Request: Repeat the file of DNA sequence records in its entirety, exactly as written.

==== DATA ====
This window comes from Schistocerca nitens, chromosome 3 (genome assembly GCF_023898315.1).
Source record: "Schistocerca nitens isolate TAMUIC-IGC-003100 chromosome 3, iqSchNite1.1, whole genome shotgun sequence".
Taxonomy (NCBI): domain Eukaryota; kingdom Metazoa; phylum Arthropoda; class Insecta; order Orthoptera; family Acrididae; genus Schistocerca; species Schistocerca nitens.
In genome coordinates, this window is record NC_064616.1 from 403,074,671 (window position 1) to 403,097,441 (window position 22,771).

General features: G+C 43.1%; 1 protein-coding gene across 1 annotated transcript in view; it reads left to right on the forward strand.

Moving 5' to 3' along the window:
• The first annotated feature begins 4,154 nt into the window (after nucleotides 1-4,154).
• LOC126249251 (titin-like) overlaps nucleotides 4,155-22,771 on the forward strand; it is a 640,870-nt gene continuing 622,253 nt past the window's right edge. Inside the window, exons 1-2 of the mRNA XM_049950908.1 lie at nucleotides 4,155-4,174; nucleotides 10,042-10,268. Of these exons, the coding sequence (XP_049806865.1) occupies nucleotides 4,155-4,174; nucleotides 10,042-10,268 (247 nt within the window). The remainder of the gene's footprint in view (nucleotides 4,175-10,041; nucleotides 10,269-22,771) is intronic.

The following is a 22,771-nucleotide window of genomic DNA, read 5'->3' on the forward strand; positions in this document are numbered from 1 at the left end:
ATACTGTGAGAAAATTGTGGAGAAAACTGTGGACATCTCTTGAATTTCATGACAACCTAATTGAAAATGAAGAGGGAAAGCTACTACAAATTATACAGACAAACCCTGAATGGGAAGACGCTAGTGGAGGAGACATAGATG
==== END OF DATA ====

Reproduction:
This window comes from Schistocerca nitens, chromosome 3 (genome assembly GCF_023898315.1).
Source record: "Schistocerca nitens isolate TAMUIC-IGC-003100 chromosome 3, iqSchNite1.1, whole genome shotgun sequence".
Taxonomy (NCBI): domain Eukaryota; kingdom Metazoa; phylum Arthropoda; class Insecta; order Orthoptera; family Acrididae; genus Schistocerca; species Schistocerca nitens.
In genome coordinates, this window is record NC_064616.1 from 403,074,671 (window position 1) to 403,097,441 (window position 22,771).

General features: G+C 43.1%; 1 protein-coding gene across 1 annotated transcript in view; it reads left to right on the forward strand.

Moving 5' to 3' along the window:
• The first annotated feature begins 4,154 nt into the window (after nucleotides 1-4,154).
• LOC126249251 (titin-like) overlaps nucleotides 4,155-22,771 on the forward strand; it is a 640,870-nt gene continuing 622,253 nt past the window's right edge. Inside the window, exons 1-2 of the mRNA XM_049950908.1 lie at nucleotides 4,155-4,174; nucleotides 10,042-10,268. Of these exons, the coding sequence (XP_049806865.1) occupies nucleotides 4,155-4,174; nucleotides 10,042-10,268 (247 nt within the window). The remainder of the gene's footprint in view (nucleotides 4,175-10,041; nucleotides 10,269-22,771) is intronic.

The following is a 22,771-nucleotide window of genomic DNA, read 5'->3' on the forward strand; positions in this document are numbered from 1 at the left end:
ATACTGTGAGAAAATTGTGGAGAAAACTGTGGACATCTCTTGAATTTCATGACAACCTAATTGAAAATGAAGAGGGAAAGCTACTACAAATTATACAGACAAACCCTGAATGGGAAGACGCTAGTGGAGGAGACATAGATG